(right to left) Régine M. Roumain and Michèle Voltaire Marcelin
Creator (Régine M. Roumain) and creation (Haiti Cultural Exchange “HCX”) are so intertwined, it’s a challenge to discern where one stops and the other begins.
If Haitian culture is the mother, HCX is the fetus, and Régine is undoubtedly the umbilical—the lifeline connecting the two.
Régine M. Roumain is co-founder and director of HCX, the organization that does much more than disseminate Haitian Culture in the New York area. It moves us forward.
HCX is a one-stop place for Haitian musicians, writers, visual artists, poets, dancers, story-tellers—seasoned and emerging. It is a virtual womb, in a sense—a safe place to develop and grow and give birth to creative ideas.
HCX connects outside organizations to Haitian artists about whom they might not have heard. “They are out there on their own,” Régine says of most artists in the diaspora. “HCX is a central place that can link everyone.”
This mother of two is constantly on the move, facilitating programs that keep Haitian culture from fading. The signature ‘An n’ Pale’ series–a tête-à-tête between artist and audience–is always refreshing. HCX also partners with New York City Public Schools to facilitate learning objectives that help our children’s imagination to flourish.
There’s never a quiet moment in Régine world, but you will never catch her without the torch she carries in Haiti’s name.
Régine’s InnerView with VoicesfromHaiti is coming soon.
Jany Tomba (Photo: Rolf Bruderer)
Jany Tomba on Being a Model
The first time I was photographed for a magazine was with two other girls: a blonde and a brunette. It was an ad for JC Penney. I did not know how important it was to have a national ad that ran in Seventeen Magazine—a huge magazine. I had no preconceived idea of what to feel.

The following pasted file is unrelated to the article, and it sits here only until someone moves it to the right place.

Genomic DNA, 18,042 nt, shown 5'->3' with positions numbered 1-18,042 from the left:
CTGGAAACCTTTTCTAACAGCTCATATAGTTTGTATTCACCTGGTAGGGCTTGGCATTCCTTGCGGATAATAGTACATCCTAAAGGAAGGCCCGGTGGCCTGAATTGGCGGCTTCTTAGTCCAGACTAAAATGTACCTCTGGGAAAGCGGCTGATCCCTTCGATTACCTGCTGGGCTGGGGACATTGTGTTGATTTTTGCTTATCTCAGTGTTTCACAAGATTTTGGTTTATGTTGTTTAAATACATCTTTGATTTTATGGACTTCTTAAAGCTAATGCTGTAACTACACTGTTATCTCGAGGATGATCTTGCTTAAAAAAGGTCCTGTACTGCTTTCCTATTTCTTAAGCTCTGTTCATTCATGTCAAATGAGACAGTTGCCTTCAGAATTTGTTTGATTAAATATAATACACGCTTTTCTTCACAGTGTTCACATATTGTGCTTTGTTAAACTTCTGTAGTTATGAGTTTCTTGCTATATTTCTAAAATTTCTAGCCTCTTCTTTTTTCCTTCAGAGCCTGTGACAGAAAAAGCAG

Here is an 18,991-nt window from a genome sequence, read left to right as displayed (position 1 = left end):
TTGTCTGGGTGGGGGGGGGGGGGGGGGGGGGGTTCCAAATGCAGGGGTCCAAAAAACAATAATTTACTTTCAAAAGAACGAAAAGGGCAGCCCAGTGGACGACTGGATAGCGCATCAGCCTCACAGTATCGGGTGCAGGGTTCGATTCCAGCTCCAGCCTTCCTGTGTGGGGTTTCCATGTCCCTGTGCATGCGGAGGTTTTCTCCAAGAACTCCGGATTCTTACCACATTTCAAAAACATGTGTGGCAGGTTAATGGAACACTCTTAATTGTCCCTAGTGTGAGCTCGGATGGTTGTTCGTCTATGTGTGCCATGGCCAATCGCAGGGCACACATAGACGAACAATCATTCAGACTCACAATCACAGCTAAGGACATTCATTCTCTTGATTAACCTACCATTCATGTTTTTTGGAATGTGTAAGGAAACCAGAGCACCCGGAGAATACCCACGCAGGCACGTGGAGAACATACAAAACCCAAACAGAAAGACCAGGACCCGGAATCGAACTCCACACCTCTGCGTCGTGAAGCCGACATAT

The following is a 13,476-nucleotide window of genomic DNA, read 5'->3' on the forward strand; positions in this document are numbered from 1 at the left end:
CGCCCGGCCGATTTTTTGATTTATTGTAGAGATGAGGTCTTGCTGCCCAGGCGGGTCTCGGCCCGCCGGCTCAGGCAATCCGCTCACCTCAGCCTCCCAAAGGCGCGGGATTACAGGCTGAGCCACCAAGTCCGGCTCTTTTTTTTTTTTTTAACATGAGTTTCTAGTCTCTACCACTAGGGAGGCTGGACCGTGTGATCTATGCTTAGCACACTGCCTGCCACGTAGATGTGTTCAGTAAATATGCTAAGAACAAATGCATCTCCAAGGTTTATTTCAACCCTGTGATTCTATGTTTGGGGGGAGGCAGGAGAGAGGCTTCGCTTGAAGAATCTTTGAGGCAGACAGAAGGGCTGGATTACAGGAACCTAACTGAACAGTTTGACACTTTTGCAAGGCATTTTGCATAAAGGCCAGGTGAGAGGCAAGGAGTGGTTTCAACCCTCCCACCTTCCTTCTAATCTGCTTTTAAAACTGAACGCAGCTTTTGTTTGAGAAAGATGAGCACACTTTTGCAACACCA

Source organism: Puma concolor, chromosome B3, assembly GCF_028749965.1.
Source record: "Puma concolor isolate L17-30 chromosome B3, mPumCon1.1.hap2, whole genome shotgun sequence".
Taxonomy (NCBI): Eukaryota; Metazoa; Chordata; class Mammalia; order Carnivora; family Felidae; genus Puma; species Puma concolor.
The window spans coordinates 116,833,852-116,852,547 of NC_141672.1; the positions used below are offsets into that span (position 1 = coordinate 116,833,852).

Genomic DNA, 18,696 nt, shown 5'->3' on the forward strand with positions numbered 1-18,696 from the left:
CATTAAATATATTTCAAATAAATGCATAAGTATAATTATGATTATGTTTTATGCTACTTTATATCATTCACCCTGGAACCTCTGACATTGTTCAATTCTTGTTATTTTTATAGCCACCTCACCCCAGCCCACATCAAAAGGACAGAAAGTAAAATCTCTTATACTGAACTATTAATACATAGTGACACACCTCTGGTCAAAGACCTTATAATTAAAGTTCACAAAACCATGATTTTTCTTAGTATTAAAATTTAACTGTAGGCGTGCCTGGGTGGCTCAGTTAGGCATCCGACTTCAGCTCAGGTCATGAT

It was a new experience. I remember the blinding lights, the preparation for the shoot; the hustle bustle in the studio.
The day before the shoot, I remember going on ‘the go-see’ (the interview), where several girls were also present. I just showed up as myself, unaware of what people were thinking or might be thinking. I think I was comfortable with myself and that came through. That was my first paid job. I thought it was very natural for me to be in front of the camera.
Did I think of myself as being pretty? I didn’t think so until I left Ste. Rose de Lima—a school that was run by nuns. When I attended Centre d’ Etudes Secondaires, an excellent private boy and girl school back inHaiti, I started to smile.
I did not know I would be a model. As a child I thought I would have been a doctor. When I saw the stylish girls walking around NYC city with their portfolio, it seemed like a nice way of living. Continue Reading. . .
Tomba (Photo: Sasha Huber--Finland, 2010)
Honoring the Past. Celebrating the New Journey.
Photo: Jany Tomba Archives (Ruelle Nazon)
When I was a little girl, I wore my hair in three braids: two thick ones in the back and a third one on the side of my face. That was my style. That was the way my grandma combed my hair.
Some of the imported nuns insisted that I remove that braid from my face. Their comments made me feel bad.
Even though I attended one of the most the prestigious religious schools, the educators liked to control some of the Haitian girls. They did not like our physical appearance. They attacked the way some of the children spoke French.
If I could go back and talk to little Jany Tomba, I would tell her: You are unique and don’t mind what the nuns say to you about having your third braid hanging in front of your face. I would tell her she is beautiful.
Exclusive VFH InnerView (Part 1)
Exclusive VFH InnerView with Jany Tomba (Part 2)
Jany Tomba: Creole Text
Katia D. Ulysse
Katia D. Ulysse
As Haitians , we are a little too familiar with tragedy. We lift our voices in memory of those who have lost their own. A tragedy, by any other name, destroys lives. We understand. As we say in Haiti, pran kouraj: Be encouraged. -kdu
From: Irmina Ulysse
“9/11 is a reminder of just how precious each moment is. 9/11 is a reminder of how vulnerable even the strongest among us is. 9/11 is a reminder of how temporary life and everything in it is. So to those who can dance, dance; those who can sing, sing; and those who still have breath, live. LIVE!!!”
“9/11 was the fateful day when we all shed out hyphenated identities and stood tall in solidarity as Americans. It is very sad, though, that this tragedy was highjacked by opportunists who used it to make the lives of immigrants in this country so difficult. . .”
Edwidge Danticat wrote a great piece in the New Yorker. Check it out:
Kristo Art: from “My Candle, My Light”
. . .Tears flow every time I think of them . . .I pray . . .or sing our national anthem. . .Not American . . .not Muslim . . .Just human. What else can I do?
I am just a man . . .”